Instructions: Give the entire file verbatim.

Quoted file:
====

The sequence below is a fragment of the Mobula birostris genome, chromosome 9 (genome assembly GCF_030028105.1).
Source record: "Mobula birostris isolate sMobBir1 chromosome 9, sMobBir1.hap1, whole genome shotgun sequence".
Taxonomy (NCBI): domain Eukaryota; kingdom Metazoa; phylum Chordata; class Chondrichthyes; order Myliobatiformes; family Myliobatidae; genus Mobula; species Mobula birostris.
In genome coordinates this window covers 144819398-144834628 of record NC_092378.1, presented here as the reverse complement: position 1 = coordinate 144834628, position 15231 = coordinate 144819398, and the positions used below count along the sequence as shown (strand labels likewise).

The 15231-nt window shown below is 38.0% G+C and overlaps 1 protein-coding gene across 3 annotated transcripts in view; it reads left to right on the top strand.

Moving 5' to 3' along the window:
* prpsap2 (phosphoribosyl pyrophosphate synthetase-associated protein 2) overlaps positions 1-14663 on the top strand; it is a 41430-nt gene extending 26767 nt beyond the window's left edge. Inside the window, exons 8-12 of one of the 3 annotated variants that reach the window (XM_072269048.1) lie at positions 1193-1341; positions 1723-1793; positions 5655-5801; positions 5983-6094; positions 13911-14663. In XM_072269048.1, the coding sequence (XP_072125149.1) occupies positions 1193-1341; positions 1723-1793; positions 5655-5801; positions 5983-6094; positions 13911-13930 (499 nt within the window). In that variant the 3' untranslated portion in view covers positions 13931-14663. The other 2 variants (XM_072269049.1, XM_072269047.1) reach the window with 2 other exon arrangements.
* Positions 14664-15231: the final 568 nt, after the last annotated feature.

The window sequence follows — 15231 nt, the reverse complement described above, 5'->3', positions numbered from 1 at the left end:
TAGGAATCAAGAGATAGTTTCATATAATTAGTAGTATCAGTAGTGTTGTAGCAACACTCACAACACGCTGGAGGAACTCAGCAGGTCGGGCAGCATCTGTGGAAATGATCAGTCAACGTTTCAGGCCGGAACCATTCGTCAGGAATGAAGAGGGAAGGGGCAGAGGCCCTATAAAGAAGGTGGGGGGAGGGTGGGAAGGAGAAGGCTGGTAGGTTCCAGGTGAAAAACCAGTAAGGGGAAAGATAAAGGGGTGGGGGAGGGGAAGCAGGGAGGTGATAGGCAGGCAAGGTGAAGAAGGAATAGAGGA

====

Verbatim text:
The sequence below is a fragment of the Mobula birostris genome, chromosome 9 (genome assembly GCF_030028105.1).
Source record: "Mobula birostris isolate sMobBir1 chromosome 9, sMobBir1.hap1, whole genome shotgun sequence".
Taxonomy (NCBI): domain Eukaryota; kingdom Metazoa; phylum Chordata; class Chondrichthyes; order Myliobatiformes; family Myliobatidae; genus Mobula; species Mobula birostris.
In genome coordinates this window covers 144819398-144834628 of record NC_092378.1, presented here as the reverse complement: position 1 = coordinate 144834628, position 15231 = coordinate 144819398, and the positions used below count along the sequence as shown (strand labels likewise).

The 15231-nt window shown below is 38.0% G+C and overlaps 1 protein-coding gene across 3 annotated transcripts in view; it reads left to right on the top strand.

Moving 5' to 3' along the window:
* prpsap2 (phosphoribosyl pyrophosphate synthetase-associated protein 2) overlaps positions 1-14663 on the top strand; it is a 41430-nt gene extending 26767 nt beyond the window's left edge. Inside the window, exons 8-12 of one of the 3 annotated variants that reach the window (XM_072269048.1) lie at positions 1193-1341; positions 1723-1793; positions 5655-5801; positions 5983-6094; positions 13911-14663. In XM_072269048.1, the coding sequence (XP_072125149.1) occupies positions 1193-1341; positions 1723-1793; positions 5655-5801; positions 5983-6094; positions 13911-13930 (499 nt within the window). In that variant the 3' untranslated portion in view covers positions 13931-14663. The other 2 variants (XM_072269049.1, XM_072269047.1) reach the window with 2 other exon arrangements.
* Positions 14664-15231: the final 568 nt, after the last annotated feature.

The window sequence follows — 15231 nt, the reverse complement described above, 5'->3', positions numbered from 1 at the left end:
TAGGAATCAAGAGATAGTTTCATATAATTAGTAGTATCAGTAGTGTTGTAGCAACACTCACAACACGCTGGAGGAACTCAGCAGGTCGGGCAGCATCTGTGGAAATGATCAGTCAACGTTTCAGGCCGGAACCATTCGTCAGGAATGAAGAGGGAAGGGGCAGAGGCCCTATAAAGAAGGTGGGGGGAGGGTGGGAAGGAGAAGGCTGGTAGGTTCCAGGTGAAAAACCAGTAAGGGGAAAGATAAAGGGGTGGGGGAGGGGAAGCAGGGAGGTGATAGGCAGGCAAGGTGAAGAAGGAATAGAGGA